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"As it is a social norm, Female genital mutilation (FGM) represents a major challenge"

SWEDD is an innovative project that works with African countries to empower women and girls, and improve their access to quality reproductive, maternal and child health services.


"As it is a social norm, Female genital mutilation (FGM) represents a major challenge"

06 June 2024

SWEDD en action

A lawyer by training, Souleymane Camara is head of the conventions and legislation unit at the National Department for the Promotion of Women and Gender within the Ministry of Women, Children and Vulnerable Persons in Guinea. He is also the focal point for the National Programme for Accelerating the Abandonment of Female Genital Mutilation (FGM).

Souleymane is a male role model, and is actively involved in implementing the SWEDD project, which was launched in Guinea in 2022. Souleymane, 55, has many years of expertise gained on the ground. Recruited by the Ministry of Women’s Affairs as a paralegal in 1998, his first task was to improve community justice. “We were deployed to legal aid centres in districts of Conakry, to advise and guide women in need. I was working in the commune of Dixinn and I discovered that women’s rights were not being observed, in terms of marriage and inheritance. Women could be beaten and abandoned, which I found abhorrent.”

From 2000 to 2007, he was the UNICEF focal point for the National Department for the Promotion of Women and Gender, responsible for setting up regional committees for the Convention on the Elimination of All Forms of Discrimination against Women (CEDAW). Since 2008, as coordinator of the National Programme for Accelerating the Abandonment of FGM, he has been working with both Christian and Muslim religious figures.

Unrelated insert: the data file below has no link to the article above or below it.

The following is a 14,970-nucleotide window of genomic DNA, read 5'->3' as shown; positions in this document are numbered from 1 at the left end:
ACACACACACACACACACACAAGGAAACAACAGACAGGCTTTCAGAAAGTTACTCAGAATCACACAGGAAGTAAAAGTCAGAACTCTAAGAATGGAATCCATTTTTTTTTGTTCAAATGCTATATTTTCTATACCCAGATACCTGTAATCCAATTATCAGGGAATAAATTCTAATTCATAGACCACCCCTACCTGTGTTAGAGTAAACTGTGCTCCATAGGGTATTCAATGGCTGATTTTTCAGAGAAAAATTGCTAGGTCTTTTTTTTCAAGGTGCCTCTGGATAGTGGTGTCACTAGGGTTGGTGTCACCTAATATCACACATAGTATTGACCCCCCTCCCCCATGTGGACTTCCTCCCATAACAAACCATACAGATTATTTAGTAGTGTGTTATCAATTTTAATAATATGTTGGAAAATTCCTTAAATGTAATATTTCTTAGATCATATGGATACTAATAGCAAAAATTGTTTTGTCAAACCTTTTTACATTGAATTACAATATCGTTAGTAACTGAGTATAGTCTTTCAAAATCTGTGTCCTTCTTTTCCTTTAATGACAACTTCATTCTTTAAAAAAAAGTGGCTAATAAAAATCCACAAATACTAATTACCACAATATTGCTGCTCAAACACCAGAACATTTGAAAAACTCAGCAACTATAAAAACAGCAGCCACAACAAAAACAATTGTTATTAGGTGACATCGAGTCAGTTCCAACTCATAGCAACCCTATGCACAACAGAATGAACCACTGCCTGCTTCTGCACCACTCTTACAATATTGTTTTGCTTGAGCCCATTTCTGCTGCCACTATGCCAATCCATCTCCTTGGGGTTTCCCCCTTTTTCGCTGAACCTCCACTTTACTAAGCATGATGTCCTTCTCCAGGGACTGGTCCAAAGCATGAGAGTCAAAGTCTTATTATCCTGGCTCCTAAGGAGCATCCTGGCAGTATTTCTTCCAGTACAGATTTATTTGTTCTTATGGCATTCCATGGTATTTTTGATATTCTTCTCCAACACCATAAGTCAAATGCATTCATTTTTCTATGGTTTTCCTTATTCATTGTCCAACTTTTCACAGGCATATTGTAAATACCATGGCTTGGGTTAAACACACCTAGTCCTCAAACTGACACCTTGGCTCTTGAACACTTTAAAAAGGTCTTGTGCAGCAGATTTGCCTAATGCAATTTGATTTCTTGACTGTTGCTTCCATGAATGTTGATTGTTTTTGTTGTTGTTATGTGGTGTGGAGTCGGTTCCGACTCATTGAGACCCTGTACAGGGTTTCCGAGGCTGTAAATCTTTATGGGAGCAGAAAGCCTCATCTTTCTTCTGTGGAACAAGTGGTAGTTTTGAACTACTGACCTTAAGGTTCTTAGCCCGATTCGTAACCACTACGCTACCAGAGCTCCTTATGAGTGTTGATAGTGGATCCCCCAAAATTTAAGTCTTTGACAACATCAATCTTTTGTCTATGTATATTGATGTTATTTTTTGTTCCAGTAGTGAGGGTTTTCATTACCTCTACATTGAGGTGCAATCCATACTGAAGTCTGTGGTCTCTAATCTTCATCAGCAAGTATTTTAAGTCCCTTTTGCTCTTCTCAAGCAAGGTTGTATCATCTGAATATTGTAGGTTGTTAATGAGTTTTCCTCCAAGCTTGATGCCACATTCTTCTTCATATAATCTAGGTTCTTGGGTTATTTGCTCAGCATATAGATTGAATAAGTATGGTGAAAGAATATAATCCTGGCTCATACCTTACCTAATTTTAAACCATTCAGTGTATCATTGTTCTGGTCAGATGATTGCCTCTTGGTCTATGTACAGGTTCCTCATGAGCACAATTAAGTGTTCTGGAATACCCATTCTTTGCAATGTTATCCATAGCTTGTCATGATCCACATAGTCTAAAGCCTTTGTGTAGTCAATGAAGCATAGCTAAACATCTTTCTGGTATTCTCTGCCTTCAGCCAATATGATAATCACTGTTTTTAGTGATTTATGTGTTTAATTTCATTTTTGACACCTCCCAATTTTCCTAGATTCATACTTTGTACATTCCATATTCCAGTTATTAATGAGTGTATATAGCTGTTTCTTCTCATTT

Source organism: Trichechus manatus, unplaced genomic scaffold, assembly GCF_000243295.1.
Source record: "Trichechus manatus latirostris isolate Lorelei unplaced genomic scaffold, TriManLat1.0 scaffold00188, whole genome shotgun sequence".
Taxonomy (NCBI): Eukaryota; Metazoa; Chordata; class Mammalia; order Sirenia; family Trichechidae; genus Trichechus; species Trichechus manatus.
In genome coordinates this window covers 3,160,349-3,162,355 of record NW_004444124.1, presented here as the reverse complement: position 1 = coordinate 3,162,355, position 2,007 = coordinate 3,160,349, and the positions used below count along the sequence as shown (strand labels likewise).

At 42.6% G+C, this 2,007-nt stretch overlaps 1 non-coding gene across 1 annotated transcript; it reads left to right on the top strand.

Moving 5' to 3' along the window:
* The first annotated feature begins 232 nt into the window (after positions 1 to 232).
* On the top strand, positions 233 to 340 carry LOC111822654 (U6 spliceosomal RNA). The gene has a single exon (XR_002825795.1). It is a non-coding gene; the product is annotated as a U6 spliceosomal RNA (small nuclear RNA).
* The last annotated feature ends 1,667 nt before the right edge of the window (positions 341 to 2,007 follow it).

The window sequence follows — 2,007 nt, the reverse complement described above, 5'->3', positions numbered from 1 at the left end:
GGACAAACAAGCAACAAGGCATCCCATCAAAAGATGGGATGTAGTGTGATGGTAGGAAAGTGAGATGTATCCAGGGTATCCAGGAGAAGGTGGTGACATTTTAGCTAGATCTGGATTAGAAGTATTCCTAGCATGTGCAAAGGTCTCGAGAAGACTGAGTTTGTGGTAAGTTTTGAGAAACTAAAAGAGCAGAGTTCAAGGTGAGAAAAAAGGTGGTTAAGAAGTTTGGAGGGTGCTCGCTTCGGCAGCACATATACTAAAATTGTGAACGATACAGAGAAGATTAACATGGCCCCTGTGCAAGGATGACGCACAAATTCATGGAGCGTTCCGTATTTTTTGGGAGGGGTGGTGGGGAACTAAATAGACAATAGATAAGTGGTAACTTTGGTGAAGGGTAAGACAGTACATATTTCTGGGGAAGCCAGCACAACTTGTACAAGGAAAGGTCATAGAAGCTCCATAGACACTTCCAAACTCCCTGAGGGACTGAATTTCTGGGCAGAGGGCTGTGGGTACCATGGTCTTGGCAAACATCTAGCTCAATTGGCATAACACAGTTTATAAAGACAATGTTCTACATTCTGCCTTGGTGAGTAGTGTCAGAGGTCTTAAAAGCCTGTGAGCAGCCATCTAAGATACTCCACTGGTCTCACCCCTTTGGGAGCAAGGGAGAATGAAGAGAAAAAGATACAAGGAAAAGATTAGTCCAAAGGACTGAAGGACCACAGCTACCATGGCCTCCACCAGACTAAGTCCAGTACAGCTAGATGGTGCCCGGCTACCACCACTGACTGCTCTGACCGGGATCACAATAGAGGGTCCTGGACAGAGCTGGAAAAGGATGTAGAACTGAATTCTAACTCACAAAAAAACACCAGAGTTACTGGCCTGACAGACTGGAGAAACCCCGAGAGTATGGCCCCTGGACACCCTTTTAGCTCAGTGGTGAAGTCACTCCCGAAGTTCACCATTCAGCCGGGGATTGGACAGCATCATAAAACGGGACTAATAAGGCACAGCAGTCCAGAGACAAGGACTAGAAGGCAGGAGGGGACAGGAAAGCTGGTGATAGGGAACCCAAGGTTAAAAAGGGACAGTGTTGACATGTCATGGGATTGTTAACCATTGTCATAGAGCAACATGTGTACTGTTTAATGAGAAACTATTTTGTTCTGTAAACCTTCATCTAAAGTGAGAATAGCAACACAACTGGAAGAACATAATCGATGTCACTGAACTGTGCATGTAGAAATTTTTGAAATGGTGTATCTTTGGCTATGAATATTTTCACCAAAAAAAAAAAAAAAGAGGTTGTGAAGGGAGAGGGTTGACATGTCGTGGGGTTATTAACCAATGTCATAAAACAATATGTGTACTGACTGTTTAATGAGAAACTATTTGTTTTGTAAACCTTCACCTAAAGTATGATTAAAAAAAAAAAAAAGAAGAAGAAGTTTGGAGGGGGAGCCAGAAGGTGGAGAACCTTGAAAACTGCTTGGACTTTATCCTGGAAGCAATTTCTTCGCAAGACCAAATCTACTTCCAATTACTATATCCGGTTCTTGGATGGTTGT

“FGM has no religious boundaries,” he explains. Working with the SWEDD project, he is already much more than just a male role model ready to share his experience. For example, he coordinates the field team managing cases of women’s rights violations, and provides women with advice, guidance, mediation and support. He was also responsible for setting up a national database on gender-based violence and FGM in 2022, and he oversees monitoring of public declarations on abandoning FGM and child marriage, made by districts and villages with the encouragement of the authorities.

“Between 2021 and 2022, 763 villages made these declarations,” he explains. “The programme involves committees to monitor the commitments made, as well as to identify and protect girls at risk of FGM and child marriage, through female mentors and male role models in each community.”

There are currently 610 female mentors monitoring and supporting 53,000 girls who have not been subjected to FGM and 28,700 unmarried girls. There is still much work to be done, but Souleymane highlights the changing trends. The latest Demographic and Health Survey carried out by the Ministry of Planning in 2018 shows FGM prevalence of 39 per cent in the 0–14 age group, compared with 94.5 per cent in the 15–49 age group.

“Compared with 2012, these figures show a drop of 6 percentage points among children and 2.5 percentage points among adults. Since FGM is a social norm in all regions and among all ethnic and religious groups in Guinea, it represents a major challenge. It will probably take two generations to eradicate it completely.”

Another positive development is that penalties for FGM offences are becoming increasingly severe, with the 2000 law banning the practice, and the Criminal Code revised in 2016 now enforced by judges specifically trained on the issue. “There’s no longer any question of getting away with suspended prison sentences and minor fines,” says Souleymane. “In 2022, more than 25 people were referred to the courts and sentenced to up to six months in prison.”


Find out how the SWEDD project is changing lives across sub-Saharan Africa in the book SWEDD in Action: Promoting Women's Full Potential here 


SWEDD en Action